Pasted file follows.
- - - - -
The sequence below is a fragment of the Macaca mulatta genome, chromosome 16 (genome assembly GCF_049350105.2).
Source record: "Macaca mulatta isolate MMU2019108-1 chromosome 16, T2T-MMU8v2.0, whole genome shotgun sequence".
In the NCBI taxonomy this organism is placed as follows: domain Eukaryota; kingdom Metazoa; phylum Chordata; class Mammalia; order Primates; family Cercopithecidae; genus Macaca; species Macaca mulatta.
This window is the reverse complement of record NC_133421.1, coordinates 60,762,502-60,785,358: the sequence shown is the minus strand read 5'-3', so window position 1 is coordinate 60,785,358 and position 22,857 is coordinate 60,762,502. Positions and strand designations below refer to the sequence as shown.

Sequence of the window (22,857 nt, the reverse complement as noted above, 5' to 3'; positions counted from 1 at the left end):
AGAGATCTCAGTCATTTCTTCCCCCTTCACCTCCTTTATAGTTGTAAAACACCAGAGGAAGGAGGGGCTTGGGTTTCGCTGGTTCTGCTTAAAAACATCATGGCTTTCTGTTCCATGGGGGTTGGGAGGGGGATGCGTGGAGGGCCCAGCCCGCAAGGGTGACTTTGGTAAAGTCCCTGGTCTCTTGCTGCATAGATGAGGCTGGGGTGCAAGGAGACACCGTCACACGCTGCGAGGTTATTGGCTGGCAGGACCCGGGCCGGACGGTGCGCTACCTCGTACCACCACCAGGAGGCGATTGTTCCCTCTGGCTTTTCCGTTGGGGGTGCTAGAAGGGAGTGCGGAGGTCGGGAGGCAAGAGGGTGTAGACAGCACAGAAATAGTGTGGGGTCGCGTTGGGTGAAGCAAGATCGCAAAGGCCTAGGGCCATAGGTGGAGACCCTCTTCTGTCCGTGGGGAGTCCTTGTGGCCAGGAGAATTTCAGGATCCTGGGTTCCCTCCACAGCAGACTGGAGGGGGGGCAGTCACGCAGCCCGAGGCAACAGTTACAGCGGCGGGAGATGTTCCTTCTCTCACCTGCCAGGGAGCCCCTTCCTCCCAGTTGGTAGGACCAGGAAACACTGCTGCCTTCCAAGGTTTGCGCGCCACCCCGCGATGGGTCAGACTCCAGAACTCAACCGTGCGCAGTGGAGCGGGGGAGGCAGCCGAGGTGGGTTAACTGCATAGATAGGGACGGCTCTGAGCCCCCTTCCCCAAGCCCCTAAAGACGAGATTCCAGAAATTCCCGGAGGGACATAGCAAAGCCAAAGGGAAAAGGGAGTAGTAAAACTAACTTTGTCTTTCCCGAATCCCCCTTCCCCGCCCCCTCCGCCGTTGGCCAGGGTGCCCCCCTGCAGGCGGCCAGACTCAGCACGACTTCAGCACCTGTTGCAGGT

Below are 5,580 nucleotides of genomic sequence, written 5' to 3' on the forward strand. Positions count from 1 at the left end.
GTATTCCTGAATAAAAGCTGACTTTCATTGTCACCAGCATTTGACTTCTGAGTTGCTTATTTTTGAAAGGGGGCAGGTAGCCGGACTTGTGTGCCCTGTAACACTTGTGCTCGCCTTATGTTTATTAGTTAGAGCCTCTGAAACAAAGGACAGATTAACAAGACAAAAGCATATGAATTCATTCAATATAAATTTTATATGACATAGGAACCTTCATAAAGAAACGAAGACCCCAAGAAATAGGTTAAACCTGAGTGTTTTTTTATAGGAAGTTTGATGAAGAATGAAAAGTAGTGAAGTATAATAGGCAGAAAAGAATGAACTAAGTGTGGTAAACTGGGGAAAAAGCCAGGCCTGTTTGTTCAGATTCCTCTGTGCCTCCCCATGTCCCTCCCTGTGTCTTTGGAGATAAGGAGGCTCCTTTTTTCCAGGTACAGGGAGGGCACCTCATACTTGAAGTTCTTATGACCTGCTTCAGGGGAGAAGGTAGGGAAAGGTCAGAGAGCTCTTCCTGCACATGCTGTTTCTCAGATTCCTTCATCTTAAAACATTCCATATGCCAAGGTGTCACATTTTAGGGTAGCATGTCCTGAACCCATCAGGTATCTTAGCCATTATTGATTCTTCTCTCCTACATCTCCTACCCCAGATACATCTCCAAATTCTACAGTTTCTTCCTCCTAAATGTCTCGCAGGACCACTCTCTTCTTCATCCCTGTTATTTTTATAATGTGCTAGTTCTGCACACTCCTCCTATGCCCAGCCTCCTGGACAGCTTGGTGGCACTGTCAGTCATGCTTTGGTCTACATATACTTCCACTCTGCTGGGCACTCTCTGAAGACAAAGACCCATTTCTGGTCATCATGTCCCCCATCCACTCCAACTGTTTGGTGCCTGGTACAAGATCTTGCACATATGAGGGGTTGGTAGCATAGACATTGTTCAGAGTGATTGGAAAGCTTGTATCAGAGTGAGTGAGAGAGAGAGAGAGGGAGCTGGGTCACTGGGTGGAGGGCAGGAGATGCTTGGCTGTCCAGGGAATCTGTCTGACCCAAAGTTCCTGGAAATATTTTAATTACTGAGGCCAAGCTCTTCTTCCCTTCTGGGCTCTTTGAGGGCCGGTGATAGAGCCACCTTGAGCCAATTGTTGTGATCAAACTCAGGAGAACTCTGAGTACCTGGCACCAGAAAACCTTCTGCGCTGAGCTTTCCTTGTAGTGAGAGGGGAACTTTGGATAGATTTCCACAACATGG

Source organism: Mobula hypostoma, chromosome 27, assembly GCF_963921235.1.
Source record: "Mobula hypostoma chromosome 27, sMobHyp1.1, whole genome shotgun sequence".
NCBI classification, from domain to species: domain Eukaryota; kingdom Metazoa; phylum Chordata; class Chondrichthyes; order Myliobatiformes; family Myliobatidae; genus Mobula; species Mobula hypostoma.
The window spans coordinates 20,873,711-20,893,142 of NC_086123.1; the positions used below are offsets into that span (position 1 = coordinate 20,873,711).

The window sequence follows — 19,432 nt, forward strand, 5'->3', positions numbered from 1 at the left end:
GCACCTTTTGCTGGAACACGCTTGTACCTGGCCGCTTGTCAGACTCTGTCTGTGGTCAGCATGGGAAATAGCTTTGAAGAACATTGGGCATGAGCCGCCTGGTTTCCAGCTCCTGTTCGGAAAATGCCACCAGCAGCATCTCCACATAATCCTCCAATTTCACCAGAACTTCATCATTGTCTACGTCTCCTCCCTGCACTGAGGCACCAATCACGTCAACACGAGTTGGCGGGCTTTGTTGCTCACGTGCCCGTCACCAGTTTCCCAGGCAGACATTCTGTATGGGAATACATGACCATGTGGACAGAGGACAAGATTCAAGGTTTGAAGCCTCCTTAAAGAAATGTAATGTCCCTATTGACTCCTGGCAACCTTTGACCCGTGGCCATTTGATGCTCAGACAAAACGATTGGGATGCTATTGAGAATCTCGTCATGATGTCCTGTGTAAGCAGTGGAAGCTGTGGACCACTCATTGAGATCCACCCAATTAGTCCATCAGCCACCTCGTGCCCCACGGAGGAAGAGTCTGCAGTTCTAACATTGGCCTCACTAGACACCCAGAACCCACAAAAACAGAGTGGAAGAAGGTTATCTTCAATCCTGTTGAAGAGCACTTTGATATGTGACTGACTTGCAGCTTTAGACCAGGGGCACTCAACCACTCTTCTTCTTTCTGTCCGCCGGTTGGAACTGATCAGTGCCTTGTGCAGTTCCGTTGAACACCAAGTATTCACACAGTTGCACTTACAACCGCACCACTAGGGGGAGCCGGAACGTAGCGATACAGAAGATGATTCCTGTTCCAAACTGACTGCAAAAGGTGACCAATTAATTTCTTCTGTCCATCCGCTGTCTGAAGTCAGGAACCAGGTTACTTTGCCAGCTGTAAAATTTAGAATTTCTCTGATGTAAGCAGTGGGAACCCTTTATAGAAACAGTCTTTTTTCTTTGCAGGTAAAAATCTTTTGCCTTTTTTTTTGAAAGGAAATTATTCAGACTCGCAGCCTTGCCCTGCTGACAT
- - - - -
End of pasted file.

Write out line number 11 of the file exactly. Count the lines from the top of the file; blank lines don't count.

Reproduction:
NCBI classification, from domain to species: domain Eukaryota; kingdom Metazoa; phylum Chordata; class Chondrichthyes; order Myliobatiformes; family Myliobatidae; genus Mobula; species Mobula hypostoma.